I don't mean to sound whiny or discouraged, just a bit humbled. Prior to this experience I thought I could be happy as a stay at home mom living in a mud hut, maybe not. I need to have a job and to contribute financially to our family, or the concerns of daily life just grow and keep me awake at night. Mud-hut is no longer on my to do list. I bet people in mud huts feel pretty damn politically and economically marginalized themselves. When I return to the states I want to rub my body all over the racks of adequately designed and tailored clothes at Target. I'm going to lick every green leaf I see in the grocery store & the organics? Watch out! A trip to the GAP just might take the edge off the reality that is our student loan debt.


Anonymous said...

"The experience of living abroad seemed to me a badge of courage, evidence of intellect, cultural superiority, and tons of other snobby validations."

I find it impossible to believe you actually having all of the above in your spirit, as negatives.
I would definitely agree with the "badge of courage," as being a thought that allowed you to rise above normal fear, and to take a chance. What the three of you have done is courageous, and also life defining. It has taken intellect, gleanings from your culturization, and self-validation as well.
As I read your words, I believe that you are on the cusp of witnessing new thoughts and realizations of who you are, and what life means to you.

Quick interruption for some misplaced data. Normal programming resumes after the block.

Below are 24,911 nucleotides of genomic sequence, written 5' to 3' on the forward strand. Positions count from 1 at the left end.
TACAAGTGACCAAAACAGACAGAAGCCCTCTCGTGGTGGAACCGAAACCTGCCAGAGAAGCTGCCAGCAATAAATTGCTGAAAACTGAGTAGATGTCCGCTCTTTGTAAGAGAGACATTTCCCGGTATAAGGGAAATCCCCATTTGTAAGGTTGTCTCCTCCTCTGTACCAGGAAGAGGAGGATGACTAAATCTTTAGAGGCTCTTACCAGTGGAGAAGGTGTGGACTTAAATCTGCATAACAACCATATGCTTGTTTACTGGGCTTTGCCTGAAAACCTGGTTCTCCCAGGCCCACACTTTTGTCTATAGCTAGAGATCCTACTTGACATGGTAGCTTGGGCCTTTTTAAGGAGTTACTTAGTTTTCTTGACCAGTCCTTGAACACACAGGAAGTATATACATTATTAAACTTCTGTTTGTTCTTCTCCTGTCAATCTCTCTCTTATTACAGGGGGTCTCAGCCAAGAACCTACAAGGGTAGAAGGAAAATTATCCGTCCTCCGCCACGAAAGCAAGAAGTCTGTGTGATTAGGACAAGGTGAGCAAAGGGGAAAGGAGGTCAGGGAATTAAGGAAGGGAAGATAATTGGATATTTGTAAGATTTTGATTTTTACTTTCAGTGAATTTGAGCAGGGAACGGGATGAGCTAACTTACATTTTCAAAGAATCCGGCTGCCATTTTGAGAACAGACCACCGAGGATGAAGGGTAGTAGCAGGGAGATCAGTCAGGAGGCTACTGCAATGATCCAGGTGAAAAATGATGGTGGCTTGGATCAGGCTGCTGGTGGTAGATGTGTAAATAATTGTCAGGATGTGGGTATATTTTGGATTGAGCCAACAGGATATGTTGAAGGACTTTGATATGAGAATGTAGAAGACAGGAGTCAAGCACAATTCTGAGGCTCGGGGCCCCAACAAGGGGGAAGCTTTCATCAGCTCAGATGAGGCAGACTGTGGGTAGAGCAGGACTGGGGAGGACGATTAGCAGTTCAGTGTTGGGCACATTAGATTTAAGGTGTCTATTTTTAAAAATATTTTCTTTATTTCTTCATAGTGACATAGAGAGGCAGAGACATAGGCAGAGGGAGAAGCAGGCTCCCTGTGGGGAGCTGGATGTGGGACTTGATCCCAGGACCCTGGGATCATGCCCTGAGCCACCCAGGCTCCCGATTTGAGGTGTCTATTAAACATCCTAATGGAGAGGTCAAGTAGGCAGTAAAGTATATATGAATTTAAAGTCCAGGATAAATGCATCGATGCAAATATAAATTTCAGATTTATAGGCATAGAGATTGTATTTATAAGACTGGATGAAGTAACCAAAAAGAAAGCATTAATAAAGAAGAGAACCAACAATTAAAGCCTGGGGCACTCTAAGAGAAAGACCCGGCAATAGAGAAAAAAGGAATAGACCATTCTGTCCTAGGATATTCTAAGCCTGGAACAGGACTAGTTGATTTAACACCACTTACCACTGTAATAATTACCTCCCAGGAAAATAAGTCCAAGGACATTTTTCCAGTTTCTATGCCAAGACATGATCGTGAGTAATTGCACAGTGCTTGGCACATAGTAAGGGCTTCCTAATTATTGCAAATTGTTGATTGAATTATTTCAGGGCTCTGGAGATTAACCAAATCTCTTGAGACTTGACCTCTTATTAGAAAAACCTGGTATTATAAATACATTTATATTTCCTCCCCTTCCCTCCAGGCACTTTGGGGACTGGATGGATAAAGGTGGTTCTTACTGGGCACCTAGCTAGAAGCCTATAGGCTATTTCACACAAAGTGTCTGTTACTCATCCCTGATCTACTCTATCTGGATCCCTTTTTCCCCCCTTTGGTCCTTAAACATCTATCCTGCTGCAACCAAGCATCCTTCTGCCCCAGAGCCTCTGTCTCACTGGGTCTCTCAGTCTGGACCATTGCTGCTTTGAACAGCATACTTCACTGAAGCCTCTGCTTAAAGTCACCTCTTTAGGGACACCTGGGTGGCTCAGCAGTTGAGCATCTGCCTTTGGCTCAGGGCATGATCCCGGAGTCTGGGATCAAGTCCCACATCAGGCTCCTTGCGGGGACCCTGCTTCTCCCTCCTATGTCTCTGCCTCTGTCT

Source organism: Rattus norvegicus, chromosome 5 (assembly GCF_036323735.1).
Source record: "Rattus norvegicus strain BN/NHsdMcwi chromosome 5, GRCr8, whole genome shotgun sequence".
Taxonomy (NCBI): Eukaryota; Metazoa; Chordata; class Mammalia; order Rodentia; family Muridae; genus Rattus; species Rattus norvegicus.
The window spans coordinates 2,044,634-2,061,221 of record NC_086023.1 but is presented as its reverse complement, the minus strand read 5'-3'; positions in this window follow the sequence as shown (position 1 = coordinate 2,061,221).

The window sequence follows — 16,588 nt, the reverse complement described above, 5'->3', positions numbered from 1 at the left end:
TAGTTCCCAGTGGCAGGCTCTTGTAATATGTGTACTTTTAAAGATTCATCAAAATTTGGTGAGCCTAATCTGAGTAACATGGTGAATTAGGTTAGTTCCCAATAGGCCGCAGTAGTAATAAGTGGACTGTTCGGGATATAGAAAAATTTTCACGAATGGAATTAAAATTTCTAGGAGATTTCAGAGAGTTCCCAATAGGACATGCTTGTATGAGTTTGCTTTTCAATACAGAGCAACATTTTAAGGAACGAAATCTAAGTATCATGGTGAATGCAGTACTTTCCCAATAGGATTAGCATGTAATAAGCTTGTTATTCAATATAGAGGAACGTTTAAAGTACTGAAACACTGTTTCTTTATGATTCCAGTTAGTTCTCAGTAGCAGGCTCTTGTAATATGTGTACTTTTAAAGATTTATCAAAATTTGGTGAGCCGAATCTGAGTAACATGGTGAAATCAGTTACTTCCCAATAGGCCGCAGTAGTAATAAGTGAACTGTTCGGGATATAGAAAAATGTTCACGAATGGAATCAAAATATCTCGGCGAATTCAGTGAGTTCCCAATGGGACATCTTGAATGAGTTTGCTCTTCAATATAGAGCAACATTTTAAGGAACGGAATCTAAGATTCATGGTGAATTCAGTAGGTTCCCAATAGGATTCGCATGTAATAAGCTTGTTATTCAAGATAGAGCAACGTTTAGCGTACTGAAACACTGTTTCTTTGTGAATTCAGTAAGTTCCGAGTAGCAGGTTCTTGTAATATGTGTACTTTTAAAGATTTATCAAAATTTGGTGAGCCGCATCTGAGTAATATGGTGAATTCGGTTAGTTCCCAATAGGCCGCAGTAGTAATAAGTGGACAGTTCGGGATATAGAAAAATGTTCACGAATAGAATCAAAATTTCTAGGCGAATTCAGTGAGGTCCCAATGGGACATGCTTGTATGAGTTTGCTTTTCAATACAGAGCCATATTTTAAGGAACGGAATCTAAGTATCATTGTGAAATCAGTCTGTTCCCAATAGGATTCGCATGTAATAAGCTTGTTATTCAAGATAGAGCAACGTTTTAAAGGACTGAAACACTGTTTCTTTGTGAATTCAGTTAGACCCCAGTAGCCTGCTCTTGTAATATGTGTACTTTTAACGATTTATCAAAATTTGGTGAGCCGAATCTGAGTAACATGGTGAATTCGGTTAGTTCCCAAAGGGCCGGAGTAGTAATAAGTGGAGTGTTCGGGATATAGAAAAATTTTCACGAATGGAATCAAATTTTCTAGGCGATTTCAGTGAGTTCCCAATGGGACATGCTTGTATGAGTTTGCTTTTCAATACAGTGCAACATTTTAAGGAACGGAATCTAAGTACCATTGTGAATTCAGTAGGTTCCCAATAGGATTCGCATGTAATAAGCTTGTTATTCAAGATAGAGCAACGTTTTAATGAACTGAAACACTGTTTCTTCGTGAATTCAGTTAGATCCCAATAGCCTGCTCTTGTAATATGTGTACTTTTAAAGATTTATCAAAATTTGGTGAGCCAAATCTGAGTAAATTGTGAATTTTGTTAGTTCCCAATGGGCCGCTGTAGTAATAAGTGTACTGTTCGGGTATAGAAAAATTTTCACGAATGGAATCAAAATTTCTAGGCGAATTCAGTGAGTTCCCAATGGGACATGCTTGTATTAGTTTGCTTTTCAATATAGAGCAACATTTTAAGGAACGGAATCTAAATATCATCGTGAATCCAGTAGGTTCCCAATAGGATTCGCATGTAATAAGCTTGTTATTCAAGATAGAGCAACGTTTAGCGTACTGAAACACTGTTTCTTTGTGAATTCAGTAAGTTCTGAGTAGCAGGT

When I went to Canada during the late 60's, ostensibly to finish my college degree, but knowing full well that I harbored the thought of becoming an ex-patriot, I learned who and what I really was. Realizing my need for freedom, also made me realize that to be free I had to come back here to the U.S., and be courageous and true to my beliefs. Fortunately, I was able to do and be both.
I trust that the three of you will not only profit from your incredible experiences in the Czech Republic, but will never forget what you learned about yourselves, either. Even Tom's spirit has been shaped by these months away.
The three of you are heroic, and fine examples of humanity.

Anonymous said...

P.S. I can't wait to see what you cook up with all of the organics, cast iron pans, etc. that you crave. But you can only Gap it on the sale items--40-75% reductions. :)
It's going to be great to witness!
Most of all...your writing, self-expression, and candor are a wonderful gift to all of us who come to your blog.

Anonymous said...

I am still amazed at your ability to put your experience into such vivid words. Doesn't it feel like forever since you left?
As for us, here we sit grumbling about gas costing $3.25 a gallon and the rising price of tomatoes - how silly we must sound to you foreigners!
Live, struggle, survive. When you get back you will have quite a story to tell!
Take care!